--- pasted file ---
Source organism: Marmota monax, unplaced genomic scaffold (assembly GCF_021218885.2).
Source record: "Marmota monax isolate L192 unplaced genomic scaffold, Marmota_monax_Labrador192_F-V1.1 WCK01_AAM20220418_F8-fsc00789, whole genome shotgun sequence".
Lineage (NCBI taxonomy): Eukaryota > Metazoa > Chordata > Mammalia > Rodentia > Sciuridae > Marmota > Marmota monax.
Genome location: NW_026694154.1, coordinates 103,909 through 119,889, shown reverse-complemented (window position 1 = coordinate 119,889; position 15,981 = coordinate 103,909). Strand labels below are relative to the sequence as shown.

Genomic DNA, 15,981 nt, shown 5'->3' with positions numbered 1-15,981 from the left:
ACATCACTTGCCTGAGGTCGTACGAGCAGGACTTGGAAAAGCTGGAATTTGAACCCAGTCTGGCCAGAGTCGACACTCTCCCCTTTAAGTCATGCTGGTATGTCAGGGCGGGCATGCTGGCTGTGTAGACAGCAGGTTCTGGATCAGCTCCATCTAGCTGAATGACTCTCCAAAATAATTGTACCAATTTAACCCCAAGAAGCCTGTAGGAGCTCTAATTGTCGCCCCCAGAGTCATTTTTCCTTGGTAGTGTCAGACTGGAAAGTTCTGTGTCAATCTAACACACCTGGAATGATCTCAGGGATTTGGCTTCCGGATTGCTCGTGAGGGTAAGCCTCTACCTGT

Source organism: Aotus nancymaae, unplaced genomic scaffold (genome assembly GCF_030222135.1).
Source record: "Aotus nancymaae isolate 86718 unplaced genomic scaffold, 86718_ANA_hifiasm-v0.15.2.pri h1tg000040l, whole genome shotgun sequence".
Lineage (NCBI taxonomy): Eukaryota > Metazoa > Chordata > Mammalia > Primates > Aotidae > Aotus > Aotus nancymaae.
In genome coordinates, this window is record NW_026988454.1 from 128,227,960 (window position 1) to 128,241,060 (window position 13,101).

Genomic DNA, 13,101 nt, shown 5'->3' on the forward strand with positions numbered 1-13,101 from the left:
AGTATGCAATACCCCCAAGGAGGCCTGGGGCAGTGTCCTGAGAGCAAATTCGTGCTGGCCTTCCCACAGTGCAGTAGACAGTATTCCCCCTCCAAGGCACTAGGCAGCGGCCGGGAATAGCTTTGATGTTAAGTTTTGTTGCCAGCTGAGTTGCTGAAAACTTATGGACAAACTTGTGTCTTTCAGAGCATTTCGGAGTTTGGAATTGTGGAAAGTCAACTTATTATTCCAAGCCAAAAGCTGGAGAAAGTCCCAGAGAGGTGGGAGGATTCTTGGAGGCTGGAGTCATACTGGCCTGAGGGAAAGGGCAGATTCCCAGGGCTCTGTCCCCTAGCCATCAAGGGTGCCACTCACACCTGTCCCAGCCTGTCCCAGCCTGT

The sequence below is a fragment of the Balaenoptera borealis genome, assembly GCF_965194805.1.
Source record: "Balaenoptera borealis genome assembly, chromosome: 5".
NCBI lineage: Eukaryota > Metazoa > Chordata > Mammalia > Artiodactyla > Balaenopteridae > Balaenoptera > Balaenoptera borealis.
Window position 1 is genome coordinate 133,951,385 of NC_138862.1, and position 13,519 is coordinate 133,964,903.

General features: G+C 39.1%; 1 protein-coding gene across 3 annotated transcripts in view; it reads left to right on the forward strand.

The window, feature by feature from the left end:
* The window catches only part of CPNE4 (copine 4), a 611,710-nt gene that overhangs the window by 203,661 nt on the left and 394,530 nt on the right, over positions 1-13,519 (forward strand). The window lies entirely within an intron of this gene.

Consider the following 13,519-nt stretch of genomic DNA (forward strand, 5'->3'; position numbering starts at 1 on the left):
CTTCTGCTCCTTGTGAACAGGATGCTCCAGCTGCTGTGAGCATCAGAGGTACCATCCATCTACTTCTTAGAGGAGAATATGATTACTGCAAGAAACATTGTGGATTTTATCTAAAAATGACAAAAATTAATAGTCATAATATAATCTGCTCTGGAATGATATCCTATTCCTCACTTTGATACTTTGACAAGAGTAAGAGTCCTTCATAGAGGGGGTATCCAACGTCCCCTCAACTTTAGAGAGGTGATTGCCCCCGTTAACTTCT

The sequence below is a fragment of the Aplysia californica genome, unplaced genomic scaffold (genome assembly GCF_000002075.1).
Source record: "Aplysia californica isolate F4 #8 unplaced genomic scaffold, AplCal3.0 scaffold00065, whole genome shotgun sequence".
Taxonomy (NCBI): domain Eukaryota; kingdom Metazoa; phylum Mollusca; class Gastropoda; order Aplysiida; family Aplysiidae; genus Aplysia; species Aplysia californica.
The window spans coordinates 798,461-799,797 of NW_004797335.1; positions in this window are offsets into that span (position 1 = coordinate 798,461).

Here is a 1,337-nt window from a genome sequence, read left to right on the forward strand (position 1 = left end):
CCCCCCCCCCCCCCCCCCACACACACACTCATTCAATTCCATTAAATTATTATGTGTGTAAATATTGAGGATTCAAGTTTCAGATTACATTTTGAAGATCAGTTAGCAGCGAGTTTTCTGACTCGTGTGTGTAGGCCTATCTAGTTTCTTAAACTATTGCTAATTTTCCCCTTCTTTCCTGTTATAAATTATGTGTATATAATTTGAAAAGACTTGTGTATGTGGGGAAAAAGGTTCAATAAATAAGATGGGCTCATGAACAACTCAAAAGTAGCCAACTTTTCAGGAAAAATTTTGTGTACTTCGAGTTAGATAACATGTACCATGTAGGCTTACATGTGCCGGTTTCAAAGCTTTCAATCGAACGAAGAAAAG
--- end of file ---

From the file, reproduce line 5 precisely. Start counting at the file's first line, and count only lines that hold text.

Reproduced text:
Genomic DNA, 15,981 nt, shown 5'->3' with positions numbered 1-15,981 from the left: